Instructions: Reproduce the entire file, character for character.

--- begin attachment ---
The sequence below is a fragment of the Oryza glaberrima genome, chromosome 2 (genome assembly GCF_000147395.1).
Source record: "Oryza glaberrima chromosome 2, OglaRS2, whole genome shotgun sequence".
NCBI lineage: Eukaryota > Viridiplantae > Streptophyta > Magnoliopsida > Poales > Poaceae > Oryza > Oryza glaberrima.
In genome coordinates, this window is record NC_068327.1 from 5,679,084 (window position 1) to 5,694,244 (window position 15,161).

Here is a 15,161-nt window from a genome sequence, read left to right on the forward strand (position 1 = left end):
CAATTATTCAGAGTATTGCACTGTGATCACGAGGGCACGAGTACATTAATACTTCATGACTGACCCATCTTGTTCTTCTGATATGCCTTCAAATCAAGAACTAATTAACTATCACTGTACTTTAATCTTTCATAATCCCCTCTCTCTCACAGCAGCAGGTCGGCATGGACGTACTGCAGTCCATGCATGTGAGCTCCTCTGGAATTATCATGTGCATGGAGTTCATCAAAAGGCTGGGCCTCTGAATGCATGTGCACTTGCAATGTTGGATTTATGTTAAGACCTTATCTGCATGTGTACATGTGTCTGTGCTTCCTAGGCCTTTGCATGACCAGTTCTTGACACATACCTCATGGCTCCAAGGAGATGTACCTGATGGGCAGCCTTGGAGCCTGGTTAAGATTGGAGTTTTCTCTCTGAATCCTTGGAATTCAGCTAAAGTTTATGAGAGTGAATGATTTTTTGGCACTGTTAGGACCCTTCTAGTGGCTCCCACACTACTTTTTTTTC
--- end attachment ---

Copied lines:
The sequence below is a fragment of the Oryza glaberrima genome, chromosome 2 (genome assembly GCF_000147395.1).
Source record: "Oryza glaberrima chromosome 2, OglaRS2, whole genome shotgun sequence".
NCBI lineage: Eukaryota > Viridiplantae > Streptophyta > Magnoliopsida > Poales > Poaceae > Oryza > Oryza glaberrima.
In genome coordinates, this window is record NC_068327.1 from 5,679,084 (window position 1) to 5,694,244 (window position 15,161).

Here is a 15,161-nt window from a genome sequence, read left to right on the forward strand (position 1 = left end):
CAATTATTCAGAGTATTGCACTGTGATCACGAGGGCACGAGTACATTAATACTTCATGACTGACCCATCTTGTTCTTCTGATATGCCTTCAAATCAAGAACTAATTAACTATCACTGTACTTTAATCTTTCATAATCCCCTCTCTCTCACAGCAGCAGGTCGGCATGGACGTACTGCAGTCCATGCATGTGAGCTCCTCTGGAATTATCATGTGCATGGAGTTCATCAAAAGGCTGGGCCTCTGAATGCATGTGCACTTGCAATGTTGGATTTATGTTAAGACCTTATCTGCATGTGTACATGTGTCTGTGCTTCCTAGGCCTTTGCATGACCAGTTCTTGACACATACCTCATGGCTCCAAGGAGATGTACCTGATGGGCAGCCTTGGAGCCTGGTTAAGATTGGAGTTTTCTCTCTGAATCCTTGGAATTCAGCTAAAGTTTATGAGAGTGAATGATTTTTTGGCACTGTTAGGACCCTTCTAGTGGCTCCCACACTACTTTTTTTTC